While there may be an HOA rule about where you can plant your shrub in the front yard, police will not enforce these types of violations. The police will also not enforce HOA rules on landscaping, storage, or home appearance.
That said, be aware that it may be within the HOA’s right to walk onto your property without notifying you beforehand. HOA board members can come on your property to assess the violation. For example, if there’s a rule against metal fences and you recently put a fence up, the HOA can come onto your property to double-check whether it’s metal.
Some HOAs can also take action on your property to remedy a violation. If the fence is metal and that’s against the rules, then the HOA might be able to remove your fence without notifying you beforehand.
You could be suspended from using some of the common areas and amenities while you’re breaking the rules
Along with a fine, you might also be suspended from using common facilities, such as a pool or fitness room. These privileges aren’t restored until you both fix the violation and pay off all outstanding fines.
Many HOAs have arbitration or mediation clauses baked into the CC&Rs to avoid court
Most HOAs prefer to resolve problems with homeowners amicably. If possible, many HOAs will ask a homeowner to attend an arbitration so that both sides can discuss the violation and what to do next.
Retired judges with experience in HOA laws most often make up HOA arbitrators. At the meeting, the arbitrator listens to both sides and looks over all the presented evidence.
They then make a decision, which can take a few hours or several days. The decision is legally binding and cannot be overturned in a court of law.
Sometimes court is unavoidable
However, if mediation or arbitration is unsuccessful, your HOA can (and likely will) sue you. Once things progress to a lawsuit, it’s also highly likely you’ll be held responsible for the attorney fees. And HOAs can charge you for other costs incurred during the enforcement of the broken rule.
If the situation worsens and fines remain outstanding, the HOA could take even more drastic steps.
The HOA can’t kick you out of your home
While an HOA can’t outright kick you out of your home, it can take action against you in other ways.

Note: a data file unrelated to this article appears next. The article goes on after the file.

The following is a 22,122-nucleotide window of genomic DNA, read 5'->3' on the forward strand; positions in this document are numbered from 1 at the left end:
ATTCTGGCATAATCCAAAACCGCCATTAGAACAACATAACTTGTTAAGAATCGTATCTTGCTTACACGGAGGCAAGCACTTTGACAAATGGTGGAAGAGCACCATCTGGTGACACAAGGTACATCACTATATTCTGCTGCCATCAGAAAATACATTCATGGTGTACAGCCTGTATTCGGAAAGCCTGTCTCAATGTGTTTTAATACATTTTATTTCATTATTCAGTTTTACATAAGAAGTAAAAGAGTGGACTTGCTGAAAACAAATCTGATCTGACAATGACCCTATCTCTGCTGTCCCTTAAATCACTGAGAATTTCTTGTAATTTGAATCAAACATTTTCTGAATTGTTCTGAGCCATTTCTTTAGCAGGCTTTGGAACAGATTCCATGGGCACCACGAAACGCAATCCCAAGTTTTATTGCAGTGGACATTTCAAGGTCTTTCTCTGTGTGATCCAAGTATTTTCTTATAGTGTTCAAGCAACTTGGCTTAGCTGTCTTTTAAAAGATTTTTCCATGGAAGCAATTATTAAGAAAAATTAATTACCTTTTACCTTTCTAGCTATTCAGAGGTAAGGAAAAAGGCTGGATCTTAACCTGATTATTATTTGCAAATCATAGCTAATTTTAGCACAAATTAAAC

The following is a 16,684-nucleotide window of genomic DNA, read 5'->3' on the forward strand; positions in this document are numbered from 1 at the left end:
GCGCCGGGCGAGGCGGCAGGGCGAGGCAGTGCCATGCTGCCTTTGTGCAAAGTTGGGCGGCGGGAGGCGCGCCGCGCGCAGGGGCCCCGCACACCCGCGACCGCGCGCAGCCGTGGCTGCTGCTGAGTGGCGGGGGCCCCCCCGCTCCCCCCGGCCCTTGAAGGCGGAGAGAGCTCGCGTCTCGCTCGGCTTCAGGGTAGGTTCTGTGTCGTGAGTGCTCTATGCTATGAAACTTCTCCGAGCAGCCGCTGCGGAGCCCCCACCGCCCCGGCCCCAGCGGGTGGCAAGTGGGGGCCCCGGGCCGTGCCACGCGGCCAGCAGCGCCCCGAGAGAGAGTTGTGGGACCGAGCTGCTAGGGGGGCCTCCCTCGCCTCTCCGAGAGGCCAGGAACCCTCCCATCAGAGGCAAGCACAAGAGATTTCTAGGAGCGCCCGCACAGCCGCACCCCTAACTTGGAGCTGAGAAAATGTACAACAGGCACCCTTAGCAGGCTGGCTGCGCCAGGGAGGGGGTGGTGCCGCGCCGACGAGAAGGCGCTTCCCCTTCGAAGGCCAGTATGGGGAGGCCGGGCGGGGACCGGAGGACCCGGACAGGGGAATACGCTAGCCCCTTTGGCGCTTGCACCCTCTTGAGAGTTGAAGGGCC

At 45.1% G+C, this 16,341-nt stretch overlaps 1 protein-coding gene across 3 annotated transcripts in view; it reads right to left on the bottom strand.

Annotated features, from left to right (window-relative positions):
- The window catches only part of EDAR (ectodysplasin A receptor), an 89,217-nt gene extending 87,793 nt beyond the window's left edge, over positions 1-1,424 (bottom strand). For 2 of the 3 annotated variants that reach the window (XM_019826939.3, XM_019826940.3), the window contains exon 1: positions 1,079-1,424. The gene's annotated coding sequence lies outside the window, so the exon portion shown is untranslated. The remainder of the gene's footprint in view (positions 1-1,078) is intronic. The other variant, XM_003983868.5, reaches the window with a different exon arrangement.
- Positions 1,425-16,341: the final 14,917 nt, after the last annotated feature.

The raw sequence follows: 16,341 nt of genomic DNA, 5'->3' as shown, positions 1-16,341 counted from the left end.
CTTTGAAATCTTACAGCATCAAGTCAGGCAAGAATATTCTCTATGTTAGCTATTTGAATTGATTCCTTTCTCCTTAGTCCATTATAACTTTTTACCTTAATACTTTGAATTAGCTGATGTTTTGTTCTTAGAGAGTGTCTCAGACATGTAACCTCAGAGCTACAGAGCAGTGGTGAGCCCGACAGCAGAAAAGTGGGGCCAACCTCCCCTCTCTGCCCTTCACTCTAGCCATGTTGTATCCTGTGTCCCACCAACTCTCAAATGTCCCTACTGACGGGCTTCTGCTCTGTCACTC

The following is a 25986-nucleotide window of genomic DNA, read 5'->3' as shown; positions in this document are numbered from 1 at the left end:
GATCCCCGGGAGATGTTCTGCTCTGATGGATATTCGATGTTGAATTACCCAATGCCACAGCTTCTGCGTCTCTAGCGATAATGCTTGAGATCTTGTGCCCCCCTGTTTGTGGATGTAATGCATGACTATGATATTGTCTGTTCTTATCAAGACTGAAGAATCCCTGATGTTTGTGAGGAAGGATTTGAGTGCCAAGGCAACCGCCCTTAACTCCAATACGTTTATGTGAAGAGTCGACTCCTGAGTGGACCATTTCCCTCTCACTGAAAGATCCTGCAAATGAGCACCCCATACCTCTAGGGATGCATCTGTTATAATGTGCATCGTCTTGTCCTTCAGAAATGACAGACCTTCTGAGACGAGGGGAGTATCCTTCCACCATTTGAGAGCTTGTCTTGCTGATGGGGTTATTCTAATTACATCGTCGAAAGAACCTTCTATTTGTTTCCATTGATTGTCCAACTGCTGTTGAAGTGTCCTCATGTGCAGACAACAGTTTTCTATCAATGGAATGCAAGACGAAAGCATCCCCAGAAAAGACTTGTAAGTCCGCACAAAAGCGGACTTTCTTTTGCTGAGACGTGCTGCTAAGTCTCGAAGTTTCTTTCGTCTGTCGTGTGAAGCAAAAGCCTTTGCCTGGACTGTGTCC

If you’ve accrued a large past due balance for HOA fees, some states allow an HOA to place a lien against your home. If you remain unable to make payments, the HOA can use the unpaid lien to then foreclose on your home.
Not all states give HOAs the power to place a lien for past due fines. In some states, liens aren’t allowed at all, while others require an outstanding amount of past due balances before the option of a lien is allowed.
Almost all states require the HOA to provide notification to the homeowner of the violation and that it intends to file a lien.
My HOA is fining me: What should I do?
The first step you should take is to correct the violation at once. If you ignore the problem and leave a violation in place, you may end up hurting yourself in the long run.
Many CC&Rs include a stipulation that additional fines will continue to accrue for each day the rule remains broken. Instead of dealing with a $25 fee, you could end up with hundreds of dollars in penalties.
When problems with your HOA arise, paperwork can be a lifesaver. Be sure to document what you’ve done to correct the violation. Write a letter that details, in-depth, what steps you took to resolve the problem. Include pictures with the letter if you can. You want to express yourself clearly to the HOA.
If you disagree with your HOA’s CC&Rs, consider trying to join the HOA board. By volunteering for a board position, you can work to improve your community and have a say in the shaping of rules. The success of a community is often reliant on homeowner involvement.
If you feel your HOA isn’t following the appropriate procedures as outlined in their CC&Rs, or are uncertain what your rights are, contact an attorney. Not just any attorney will do, either. Look for one who has experience in dealing with HOA laws.
Dealing with HOA-governed communities has its pros and cons. Whether you decide you want a home in an HOA or not, be sure to communicate those desires to your real estate agent while you’re shopping around. Our top agents will know the best areas to search for your dream home.